Protecting the past benefits Adelaide’s culture tourism future

City of Adelaide Lord Mayor, Martin Haese, thinks Adelaide can learn from the heritage tourism experience of George Town, Malaysia.

During a one-day whistle-stop tour of Malaysia in July, I was surprised to encounter a familiar face in the middle of Penang’s historic capital city of George Town. A statue of a British colonial official in the city bears a startling similarity to the City of Adelaide’s iconic Surveyor General, Colonel William Light.

The statue is of William’s father, Captain Sir Francis Light, but was modelled after his son as there were no pictures of Francis at the time of his death.

George Town became a Sister City of Adelaide 45 years ago but the opportunities for  mutual learning continue to this day. I was excited during my visit to see how Penang has got it so right when it comes to cultural tourism, particularly heritage tourism.

Mayor Yew Tung Seang of Penang and Lord Mayor Martin Haese of Adelaide

As a UNESCO World Heritage Site, George Town’s heritage tourism industry is Penang’s second largest export. A compact, walkable city, it features more than 5000 protected and, in many cases, meticulously restored heritage buildings. It is also home to many restaurants, cafes, hotels and vibrant public arts spaces. These are qualities that Adelaide also shares however the way George Town ties these cultural experiences together is what makes it such an enviable tourist destination.

Our character buildings help to define us as a city and tell the story of what makes Adelaide ‘Adelaide’. Earlier this year we were visited by renowned heritage economist Donovan Rypkema, who after some days in Adelaide, informed me that he had never been to a city anywhere in the world with such rich heritage credentials and so much untapped potential for its promotion.

By comparison, New York City receives a US$8 billion windfall every year from heritage tourists alone. Even in other cities where tourism may not be a key attractor, in states such as Arkansas, cultural and heritage tourists are likely to spend 30 per cent more than other tourists visiting the region. It’s also apparent that these tourists only spend a small amount on the heritage attraction itself; the bulk of the money goes to local cafes, shops and hotels and is spread right through the wider economy.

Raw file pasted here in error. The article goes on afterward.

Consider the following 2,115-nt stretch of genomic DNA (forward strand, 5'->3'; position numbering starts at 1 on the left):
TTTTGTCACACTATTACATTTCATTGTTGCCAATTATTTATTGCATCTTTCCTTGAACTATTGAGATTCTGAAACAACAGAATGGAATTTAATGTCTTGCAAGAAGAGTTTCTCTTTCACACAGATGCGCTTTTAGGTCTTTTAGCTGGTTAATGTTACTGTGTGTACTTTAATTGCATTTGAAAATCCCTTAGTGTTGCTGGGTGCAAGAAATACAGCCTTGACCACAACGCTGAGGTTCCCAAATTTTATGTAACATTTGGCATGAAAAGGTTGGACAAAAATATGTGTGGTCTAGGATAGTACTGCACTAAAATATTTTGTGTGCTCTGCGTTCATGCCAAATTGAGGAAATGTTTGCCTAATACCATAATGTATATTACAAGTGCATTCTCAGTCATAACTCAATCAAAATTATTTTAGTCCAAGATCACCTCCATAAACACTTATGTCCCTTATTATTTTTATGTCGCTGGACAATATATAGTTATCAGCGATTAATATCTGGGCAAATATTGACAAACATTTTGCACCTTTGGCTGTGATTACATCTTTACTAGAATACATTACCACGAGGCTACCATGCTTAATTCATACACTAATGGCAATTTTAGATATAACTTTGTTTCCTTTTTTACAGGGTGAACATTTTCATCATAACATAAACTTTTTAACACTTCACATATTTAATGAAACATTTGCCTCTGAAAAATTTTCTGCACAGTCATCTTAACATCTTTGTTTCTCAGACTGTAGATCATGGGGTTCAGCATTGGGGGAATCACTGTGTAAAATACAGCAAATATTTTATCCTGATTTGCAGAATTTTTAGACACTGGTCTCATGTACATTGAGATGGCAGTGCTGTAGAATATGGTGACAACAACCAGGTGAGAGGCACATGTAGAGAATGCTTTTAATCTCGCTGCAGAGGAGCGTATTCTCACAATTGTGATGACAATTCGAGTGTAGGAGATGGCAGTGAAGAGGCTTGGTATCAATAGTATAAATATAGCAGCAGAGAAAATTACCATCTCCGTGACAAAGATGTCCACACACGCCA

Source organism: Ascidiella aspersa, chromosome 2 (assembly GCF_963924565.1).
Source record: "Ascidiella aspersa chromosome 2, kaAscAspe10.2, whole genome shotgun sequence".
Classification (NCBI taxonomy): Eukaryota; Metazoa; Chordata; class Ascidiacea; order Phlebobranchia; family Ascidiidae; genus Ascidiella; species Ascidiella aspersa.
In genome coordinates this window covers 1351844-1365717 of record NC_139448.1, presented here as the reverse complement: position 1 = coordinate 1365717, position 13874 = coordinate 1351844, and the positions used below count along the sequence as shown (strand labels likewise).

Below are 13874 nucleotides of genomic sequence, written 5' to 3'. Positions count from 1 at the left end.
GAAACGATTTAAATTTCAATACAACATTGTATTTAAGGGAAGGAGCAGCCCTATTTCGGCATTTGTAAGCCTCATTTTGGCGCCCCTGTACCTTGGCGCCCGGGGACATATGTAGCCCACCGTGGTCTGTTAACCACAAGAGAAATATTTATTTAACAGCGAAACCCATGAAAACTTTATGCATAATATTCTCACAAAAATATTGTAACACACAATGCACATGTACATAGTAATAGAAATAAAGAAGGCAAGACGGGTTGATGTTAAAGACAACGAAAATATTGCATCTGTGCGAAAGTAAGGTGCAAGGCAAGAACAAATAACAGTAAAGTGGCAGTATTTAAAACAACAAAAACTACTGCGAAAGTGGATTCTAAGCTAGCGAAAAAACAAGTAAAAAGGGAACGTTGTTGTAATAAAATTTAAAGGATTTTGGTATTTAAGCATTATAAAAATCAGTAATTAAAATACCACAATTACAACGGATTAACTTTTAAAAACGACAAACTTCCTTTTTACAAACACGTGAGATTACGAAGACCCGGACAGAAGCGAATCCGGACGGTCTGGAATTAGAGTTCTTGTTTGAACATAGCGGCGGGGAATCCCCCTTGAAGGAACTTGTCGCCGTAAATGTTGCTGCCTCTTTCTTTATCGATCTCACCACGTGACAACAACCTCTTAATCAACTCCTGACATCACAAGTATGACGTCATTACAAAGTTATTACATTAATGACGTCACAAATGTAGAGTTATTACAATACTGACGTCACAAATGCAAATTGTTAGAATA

So what can we learn from Penang’s experience that can be applied in Adelaide?

First we need to preserve, protect and enhance the heritage buildings we already have. My advocacy for heritage buildings is well documented but it stands to reason that building owners need to ensure they are maintaining, preserving and adaptively re-using their buildings. The City of Adelaide’s Heritage Incentives Scheme and the recently announced expansion to the State Heritage Grants will help with this.In addition, lighting, public art and attention to surrounds such as landscaping can also help. This is done to great effect in Penang with the ‘Marking George Town’ scheme; a public art trail which features caricatures that visually tell the history of the streets and the stories of local communities in a humorous way. I saw lots of this public art when I went on a cycling tour of George Town with the Mayor of Penang, Yew Tung Seang.

The promotion, marketing and linking of heritage sites is the final piece of the puzzle. Marking George Town does this to great effect. Chair of our State Heritage Commission, Keith Conlon, has already done this with his tours of the grand buildings of Sir Edmund Wright but there are many more stories to tell.


Technology such as podcasts, apps, virtual reality and augmented reality can provide additional tools to encourage people to take the journey.

I support the State Government’s decision to develop a heritage tourism industry strategy for South Australia and look forward to working with Minister David Spiers. If Donovan Rypkema is right, it could mean terrific things for the local economy.

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